Demolition Hyde Park North St. Louis

Hope in Hyde Park?

by Michaela Burwell-Taylor

Photo by Michaela Burwell-Taylor

In August of 2011, I started a personal project of photographing Hyde Park. What I did not expect to get out of this project was a connection between place and one person in particular. The buildings were my initial start, but something was going on in Hyde Park at the time that excluded the buildings. I began to notice multiple demolition sites, piles of ruble and vacant lots. Sure, you see this all over the city — but who has to look out the window everyday at it is the real question.

On this particular day I had the 4×5 camera out. This camera is always a catalyst for conversation and it sparked one of the most touching stories I ever heard. While photographing this hay covered corner lot, I met this woman. She proceeded to tell me that she was the one who put out the hay.

The building at the northwest corner of Bremen and 20th streets stood where a neighbor later put out hay over new grass seed. Photograph by Michael R. Allen.

The simple act of putting out hay on a vacant lot is no big deal, but she did not have to do this. This was not her job. However, she lived down the street from the vacant lot and wanted to see grass grow there.  This was the start of a conversation in which I listened and she told. By the end of our conversation I found out that every day she saw another building being demolished. I could tell that part of her wanted to leave and part of her wanted to stay. All too often citizens on the north side have been given that choice. Keep the hope, or leave. Fight for you community, or move on. Not every citizen has a choice when it comes to what they see out of their window. Here are some of the buildings that she may have seen fall.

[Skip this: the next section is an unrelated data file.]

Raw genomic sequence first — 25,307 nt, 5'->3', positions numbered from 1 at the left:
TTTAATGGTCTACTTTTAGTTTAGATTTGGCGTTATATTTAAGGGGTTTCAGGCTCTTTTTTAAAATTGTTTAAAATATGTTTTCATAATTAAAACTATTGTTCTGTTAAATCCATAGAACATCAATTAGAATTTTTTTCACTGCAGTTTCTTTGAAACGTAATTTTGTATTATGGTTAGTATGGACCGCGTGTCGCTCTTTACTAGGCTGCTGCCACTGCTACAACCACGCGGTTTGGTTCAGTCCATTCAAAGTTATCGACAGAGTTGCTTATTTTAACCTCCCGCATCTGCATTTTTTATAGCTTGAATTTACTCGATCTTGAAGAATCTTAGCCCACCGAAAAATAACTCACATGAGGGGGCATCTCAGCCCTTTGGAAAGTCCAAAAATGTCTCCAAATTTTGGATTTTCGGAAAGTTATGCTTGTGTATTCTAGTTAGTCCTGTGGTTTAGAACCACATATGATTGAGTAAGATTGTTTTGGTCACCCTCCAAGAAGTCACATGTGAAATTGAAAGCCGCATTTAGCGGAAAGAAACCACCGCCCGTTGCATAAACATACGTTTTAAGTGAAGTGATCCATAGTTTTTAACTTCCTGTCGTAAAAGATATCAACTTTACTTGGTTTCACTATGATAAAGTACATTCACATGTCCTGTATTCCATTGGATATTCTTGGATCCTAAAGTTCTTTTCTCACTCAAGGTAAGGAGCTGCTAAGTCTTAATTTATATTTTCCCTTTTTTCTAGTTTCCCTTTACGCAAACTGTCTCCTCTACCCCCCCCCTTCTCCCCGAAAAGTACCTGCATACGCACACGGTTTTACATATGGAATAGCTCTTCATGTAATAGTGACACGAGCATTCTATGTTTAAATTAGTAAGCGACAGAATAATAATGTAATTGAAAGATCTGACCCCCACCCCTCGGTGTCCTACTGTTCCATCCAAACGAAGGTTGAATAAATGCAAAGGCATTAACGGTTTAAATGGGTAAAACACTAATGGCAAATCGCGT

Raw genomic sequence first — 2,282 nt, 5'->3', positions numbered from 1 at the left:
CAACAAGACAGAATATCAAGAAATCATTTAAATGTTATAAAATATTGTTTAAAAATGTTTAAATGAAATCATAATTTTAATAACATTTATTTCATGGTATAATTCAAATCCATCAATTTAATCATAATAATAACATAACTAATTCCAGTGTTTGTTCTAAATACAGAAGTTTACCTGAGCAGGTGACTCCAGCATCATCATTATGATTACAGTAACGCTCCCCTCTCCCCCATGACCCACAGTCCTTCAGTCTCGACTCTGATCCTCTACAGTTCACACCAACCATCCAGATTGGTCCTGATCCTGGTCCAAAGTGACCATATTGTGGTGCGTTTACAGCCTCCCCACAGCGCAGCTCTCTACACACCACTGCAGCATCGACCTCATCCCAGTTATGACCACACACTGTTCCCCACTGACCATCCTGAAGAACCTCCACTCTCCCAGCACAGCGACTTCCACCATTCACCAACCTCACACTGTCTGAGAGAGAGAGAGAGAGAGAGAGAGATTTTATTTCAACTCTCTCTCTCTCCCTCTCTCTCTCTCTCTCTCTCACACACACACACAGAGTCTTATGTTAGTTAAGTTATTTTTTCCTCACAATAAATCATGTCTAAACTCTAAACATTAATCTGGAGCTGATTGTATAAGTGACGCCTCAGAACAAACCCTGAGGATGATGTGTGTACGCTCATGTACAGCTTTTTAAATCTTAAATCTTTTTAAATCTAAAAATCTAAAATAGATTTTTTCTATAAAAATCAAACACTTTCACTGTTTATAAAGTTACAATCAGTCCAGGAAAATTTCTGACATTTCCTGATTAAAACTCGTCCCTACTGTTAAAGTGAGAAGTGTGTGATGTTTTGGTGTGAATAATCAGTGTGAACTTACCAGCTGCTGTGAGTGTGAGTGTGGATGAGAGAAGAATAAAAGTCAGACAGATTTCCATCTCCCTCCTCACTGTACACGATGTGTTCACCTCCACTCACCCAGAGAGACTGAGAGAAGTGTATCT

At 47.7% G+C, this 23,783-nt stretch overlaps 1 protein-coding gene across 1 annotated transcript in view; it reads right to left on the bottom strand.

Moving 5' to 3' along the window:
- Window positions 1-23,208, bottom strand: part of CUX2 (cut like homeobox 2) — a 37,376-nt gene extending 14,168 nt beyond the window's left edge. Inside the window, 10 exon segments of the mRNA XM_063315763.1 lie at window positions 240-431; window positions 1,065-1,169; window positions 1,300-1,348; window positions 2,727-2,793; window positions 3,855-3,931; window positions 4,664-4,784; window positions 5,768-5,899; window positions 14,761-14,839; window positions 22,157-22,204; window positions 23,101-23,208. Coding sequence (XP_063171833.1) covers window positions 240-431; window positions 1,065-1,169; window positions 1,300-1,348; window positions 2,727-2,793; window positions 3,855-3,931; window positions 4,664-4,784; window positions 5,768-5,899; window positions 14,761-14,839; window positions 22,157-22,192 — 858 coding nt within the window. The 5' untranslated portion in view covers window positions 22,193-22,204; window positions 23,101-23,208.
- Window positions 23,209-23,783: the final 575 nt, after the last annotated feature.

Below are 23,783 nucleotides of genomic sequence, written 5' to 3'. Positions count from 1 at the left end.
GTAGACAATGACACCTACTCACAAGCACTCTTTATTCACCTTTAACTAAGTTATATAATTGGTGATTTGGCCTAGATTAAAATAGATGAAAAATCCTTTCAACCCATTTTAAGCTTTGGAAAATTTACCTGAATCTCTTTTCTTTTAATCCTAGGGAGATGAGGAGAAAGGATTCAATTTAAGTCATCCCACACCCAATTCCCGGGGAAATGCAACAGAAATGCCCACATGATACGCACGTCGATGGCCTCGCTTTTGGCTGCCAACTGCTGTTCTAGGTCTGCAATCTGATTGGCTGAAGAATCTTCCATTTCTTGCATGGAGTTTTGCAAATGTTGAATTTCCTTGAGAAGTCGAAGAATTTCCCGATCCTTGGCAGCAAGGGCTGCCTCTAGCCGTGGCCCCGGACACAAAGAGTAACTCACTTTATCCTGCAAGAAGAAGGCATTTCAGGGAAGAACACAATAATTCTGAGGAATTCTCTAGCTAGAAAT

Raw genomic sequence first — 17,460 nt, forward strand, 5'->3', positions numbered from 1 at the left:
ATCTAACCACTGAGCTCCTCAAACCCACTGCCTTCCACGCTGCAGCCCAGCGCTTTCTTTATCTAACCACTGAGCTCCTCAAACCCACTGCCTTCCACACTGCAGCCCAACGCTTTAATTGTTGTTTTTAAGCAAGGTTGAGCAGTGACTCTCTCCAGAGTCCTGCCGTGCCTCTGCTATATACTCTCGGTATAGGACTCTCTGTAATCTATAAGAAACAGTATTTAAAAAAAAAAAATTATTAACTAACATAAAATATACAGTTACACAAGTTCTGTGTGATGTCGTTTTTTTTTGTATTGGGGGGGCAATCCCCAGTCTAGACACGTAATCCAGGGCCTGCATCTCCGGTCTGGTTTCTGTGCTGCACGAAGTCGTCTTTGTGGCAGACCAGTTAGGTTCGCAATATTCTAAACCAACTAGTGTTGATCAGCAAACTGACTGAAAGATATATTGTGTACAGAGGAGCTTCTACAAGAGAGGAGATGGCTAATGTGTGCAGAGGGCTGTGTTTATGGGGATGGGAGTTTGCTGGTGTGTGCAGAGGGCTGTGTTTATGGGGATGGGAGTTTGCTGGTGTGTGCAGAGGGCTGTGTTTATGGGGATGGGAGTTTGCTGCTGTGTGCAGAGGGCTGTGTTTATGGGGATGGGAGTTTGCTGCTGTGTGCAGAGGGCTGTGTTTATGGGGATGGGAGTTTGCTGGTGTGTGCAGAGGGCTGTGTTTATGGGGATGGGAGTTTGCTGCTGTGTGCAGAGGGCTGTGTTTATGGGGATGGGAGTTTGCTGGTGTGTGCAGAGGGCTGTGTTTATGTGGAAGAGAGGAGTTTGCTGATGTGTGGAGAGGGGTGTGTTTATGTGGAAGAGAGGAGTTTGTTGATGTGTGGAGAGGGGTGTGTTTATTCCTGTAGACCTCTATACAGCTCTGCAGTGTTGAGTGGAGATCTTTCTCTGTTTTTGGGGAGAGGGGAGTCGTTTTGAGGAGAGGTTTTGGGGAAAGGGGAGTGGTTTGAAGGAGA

Photographs by Michaela Burwell-Taylor

Michaela Burwell-Taylor served as a Preservation Research Office intern from January 2011 through May 2012.

One reply on “Hope in Hyde Park?”

The fallen houses are tragically wonderful. Part of this  tragedy is also the souls that are living the nightmare of seeing their neighborhood disappear. — barbara

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